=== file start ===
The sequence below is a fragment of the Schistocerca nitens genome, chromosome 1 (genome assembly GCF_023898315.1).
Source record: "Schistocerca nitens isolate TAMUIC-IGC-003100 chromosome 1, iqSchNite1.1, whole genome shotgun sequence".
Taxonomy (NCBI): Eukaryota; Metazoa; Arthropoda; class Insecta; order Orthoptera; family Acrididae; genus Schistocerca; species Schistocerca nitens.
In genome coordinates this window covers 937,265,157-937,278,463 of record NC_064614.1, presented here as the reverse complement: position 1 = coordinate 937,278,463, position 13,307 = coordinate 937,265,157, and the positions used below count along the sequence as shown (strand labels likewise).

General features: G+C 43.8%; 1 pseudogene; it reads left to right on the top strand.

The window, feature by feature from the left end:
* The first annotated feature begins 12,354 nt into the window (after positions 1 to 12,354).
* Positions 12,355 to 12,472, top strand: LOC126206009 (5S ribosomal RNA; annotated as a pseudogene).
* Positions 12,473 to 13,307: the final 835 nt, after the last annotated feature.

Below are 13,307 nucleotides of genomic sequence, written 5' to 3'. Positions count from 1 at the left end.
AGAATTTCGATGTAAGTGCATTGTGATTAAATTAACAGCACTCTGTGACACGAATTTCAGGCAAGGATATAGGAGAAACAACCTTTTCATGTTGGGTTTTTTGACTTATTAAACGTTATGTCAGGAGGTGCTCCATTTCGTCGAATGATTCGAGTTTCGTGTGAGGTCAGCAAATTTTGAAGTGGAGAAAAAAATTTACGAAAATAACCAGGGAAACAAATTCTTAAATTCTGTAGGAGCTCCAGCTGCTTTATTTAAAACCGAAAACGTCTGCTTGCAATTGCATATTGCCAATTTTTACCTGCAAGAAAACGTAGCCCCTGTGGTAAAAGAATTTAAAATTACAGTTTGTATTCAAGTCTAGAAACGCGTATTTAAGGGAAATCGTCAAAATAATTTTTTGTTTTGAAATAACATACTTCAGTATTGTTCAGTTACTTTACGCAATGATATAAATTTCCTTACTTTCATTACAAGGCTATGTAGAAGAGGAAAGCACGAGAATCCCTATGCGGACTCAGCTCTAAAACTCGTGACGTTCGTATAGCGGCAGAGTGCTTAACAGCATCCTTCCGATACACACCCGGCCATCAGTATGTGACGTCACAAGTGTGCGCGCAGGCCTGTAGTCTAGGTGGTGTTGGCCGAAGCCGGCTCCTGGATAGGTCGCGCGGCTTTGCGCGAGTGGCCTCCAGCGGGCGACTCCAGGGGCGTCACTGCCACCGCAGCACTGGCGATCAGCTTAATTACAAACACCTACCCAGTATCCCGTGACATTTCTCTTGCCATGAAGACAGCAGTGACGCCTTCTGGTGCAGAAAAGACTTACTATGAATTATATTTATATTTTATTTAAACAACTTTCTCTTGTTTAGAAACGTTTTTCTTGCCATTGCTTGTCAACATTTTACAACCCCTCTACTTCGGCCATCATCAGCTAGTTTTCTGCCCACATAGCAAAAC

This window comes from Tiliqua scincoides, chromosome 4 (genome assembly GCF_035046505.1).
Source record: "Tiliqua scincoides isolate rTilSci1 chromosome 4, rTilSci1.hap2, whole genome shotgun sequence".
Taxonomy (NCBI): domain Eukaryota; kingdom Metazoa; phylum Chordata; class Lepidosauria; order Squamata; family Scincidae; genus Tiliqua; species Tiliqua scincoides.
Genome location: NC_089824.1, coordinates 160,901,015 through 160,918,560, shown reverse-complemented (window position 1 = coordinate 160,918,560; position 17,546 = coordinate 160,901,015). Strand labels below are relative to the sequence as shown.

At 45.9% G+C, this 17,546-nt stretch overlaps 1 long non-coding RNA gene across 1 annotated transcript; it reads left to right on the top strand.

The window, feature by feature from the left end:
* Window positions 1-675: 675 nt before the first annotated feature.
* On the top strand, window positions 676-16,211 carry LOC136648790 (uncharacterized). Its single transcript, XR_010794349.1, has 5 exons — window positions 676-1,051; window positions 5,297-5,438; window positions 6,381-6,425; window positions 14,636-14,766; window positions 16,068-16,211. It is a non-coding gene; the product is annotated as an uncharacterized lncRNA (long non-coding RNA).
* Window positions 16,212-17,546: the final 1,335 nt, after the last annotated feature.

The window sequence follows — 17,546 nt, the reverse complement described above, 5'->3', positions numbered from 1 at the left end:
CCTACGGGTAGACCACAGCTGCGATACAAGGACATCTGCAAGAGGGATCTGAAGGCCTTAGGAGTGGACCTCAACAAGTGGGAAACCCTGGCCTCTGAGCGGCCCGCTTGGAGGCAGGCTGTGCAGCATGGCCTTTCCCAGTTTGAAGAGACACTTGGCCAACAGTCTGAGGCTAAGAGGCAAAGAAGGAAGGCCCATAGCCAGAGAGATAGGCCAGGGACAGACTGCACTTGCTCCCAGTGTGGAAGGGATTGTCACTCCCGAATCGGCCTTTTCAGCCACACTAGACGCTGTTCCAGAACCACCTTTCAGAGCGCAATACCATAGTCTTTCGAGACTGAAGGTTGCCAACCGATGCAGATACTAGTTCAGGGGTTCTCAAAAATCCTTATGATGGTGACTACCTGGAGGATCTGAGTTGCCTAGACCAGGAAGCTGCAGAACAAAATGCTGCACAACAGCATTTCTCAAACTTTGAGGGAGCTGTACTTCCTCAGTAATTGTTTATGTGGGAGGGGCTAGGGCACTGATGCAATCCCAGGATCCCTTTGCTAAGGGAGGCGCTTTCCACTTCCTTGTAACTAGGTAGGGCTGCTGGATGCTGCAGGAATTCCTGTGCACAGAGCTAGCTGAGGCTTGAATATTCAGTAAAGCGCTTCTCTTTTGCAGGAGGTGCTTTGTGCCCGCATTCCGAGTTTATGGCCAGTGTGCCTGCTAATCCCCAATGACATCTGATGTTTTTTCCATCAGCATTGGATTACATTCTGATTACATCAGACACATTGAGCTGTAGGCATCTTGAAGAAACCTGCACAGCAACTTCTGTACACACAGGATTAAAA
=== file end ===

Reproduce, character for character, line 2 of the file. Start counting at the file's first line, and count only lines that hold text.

Source record: "Schistocerca nitens isolate TAMUIC-IGC-003100 chromosome 1, iqSchNite1.1, whole genome shotgun sequence".